The game’s Web site offers the challenge: “Show them nothing can overcome the power of the Holy Spirit.”
No, this isn’t a “Family Guy” sendup. It’s real. And it has sold a respectable 85,000 copies, the most of any Christian video game.
“You’re battling for God,” said Tim Emmerich, president of Oregon-based GraceWorks Interactive.
Emmerich has been hawking his spiritually centered video games for two years and organizes the annual Christian Game Developers Conference in Portland, Ore., which this year attracted attendees from Germany, Sweden and England.
Christian video games, he said, have evolved from reconfigured Nintendo games in the 1980s and computer solitaire in which the ace and queen cards are replaced with Scriptures.
Still, balance is a challenge.
The goal isn’t to proselytize with a heavy hand but incorporate spiritual messages and teachings, all the while creating an intricate puzzle that visually dazzles and provides animated excitement, Bagley said.
“Design in any game is a tough job,” he said. “Incorporating the Bible and teachings of Jesus while keeping it fun is difficult.”
Which brings up a question: Are Christian video games truly less violent, or just light on the gore and entrails? Slaying demons is slaying, right?
In context, perhaps it’s appropriate.
“The Bible is one of the most violent books imaginable,” said Ian Bogost, who teaches video game theory and design at Georgia Tech. “The notion that violence is bad and should always be opposed doesn’t seem consistent with religious discourse.”
Nonetheless, some Christians aren’t convinced — and likely never will be. There are those who think all video games are somewhat sinister, Emmerich said. But even the titles with high action levels aim to enlighten.
“Being able to take a wholesome message and weave it into the fabric of game play is what we do,” said Bill Bean, co-founder of Digital Praise Inc., a Christian video game production house in Freemont, Calif. “Don’t lie, don’t cheat, take responsibility for your actions, which is something every parent on Planet Earth wants for their kids.”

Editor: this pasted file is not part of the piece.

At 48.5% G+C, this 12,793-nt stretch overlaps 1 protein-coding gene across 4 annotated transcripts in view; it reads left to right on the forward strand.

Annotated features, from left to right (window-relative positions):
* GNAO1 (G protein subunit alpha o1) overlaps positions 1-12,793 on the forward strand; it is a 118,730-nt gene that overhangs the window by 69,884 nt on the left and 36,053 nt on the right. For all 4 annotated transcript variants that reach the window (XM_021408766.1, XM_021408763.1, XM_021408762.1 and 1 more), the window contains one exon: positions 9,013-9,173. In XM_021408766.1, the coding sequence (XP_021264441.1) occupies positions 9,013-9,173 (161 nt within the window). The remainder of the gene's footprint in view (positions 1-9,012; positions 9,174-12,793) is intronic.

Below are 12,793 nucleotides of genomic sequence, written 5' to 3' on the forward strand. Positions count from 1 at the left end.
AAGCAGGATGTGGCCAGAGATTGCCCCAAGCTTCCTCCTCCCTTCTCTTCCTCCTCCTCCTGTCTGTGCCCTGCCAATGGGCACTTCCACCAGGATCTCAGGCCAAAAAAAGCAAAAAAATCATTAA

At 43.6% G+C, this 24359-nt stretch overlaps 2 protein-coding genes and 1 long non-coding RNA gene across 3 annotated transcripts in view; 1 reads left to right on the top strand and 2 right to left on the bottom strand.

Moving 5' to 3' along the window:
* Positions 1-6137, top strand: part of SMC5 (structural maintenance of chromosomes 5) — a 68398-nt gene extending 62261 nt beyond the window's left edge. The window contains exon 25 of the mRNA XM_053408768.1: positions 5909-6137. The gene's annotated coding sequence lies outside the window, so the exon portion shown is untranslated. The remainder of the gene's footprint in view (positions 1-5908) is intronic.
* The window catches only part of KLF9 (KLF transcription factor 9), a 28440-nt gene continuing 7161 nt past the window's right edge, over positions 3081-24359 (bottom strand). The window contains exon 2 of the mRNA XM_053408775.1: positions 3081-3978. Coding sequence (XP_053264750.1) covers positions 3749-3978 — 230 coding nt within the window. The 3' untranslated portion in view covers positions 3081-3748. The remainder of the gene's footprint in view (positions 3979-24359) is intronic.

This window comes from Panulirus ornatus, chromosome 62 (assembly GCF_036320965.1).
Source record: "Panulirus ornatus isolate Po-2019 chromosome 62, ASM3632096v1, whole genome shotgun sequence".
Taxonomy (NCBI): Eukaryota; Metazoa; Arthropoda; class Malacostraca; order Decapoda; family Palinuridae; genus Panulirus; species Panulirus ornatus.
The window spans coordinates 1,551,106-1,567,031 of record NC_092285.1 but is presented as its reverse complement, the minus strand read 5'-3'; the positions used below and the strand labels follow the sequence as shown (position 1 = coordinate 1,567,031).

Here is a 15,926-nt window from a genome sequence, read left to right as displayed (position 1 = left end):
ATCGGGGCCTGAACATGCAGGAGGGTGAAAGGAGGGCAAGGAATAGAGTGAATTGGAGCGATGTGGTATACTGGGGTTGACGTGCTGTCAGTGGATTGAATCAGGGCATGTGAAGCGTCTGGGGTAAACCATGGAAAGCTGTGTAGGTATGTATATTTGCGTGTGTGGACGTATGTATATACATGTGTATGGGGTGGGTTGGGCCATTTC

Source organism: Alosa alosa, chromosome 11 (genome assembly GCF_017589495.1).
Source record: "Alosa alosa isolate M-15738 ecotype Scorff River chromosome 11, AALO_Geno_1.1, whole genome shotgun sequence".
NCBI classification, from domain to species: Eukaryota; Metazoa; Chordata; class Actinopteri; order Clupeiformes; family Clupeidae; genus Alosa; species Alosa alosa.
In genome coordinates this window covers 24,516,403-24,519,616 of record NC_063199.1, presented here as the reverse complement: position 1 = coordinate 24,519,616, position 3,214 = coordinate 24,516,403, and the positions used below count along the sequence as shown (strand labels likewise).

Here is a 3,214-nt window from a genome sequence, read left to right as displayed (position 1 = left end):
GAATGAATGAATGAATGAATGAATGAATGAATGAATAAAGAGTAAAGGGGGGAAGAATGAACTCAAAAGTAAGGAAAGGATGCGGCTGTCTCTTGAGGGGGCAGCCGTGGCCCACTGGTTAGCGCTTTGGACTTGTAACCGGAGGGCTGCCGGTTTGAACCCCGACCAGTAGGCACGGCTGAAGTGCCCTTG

Some within the ranks wonder if the message is bold enough.
“We’ve had some Christians scratch their heads and wonder why we aren’t being more preachy,” Bagley said. “These are games. First and foremost, it should be a fun experience.”
Many developers compare the state of Christian video games to the Christian music scene a decade ago: evolving into a flavor that’s palatable to more than the faithful.
As happened with purveyors of Christian music, long accused of lacking daring and originality, Bogost wonders if game designers will be inspired to create innovative products or just fill this new niche with derivative entertainment.
If one feels the need to slay a hellspawn, well, they can play “Doom” for that.
“What I’d love to see are games that try to explain the rhetoric of religion. What are these beliefs? What is the history? How does your life change in behaving in accordance?” he said. “My great fear is that people get in this business and not do something unique for faith through games.”
Thus far, Josiah Gardner, 17, is content with his electronic Scripture trivia challenges.
“It teaches you stuff about what’s in the Bible,” he said. “You don’t kill anyone.”
Still, does he ever just itch for a little “Grand Theft Auto” debauchery?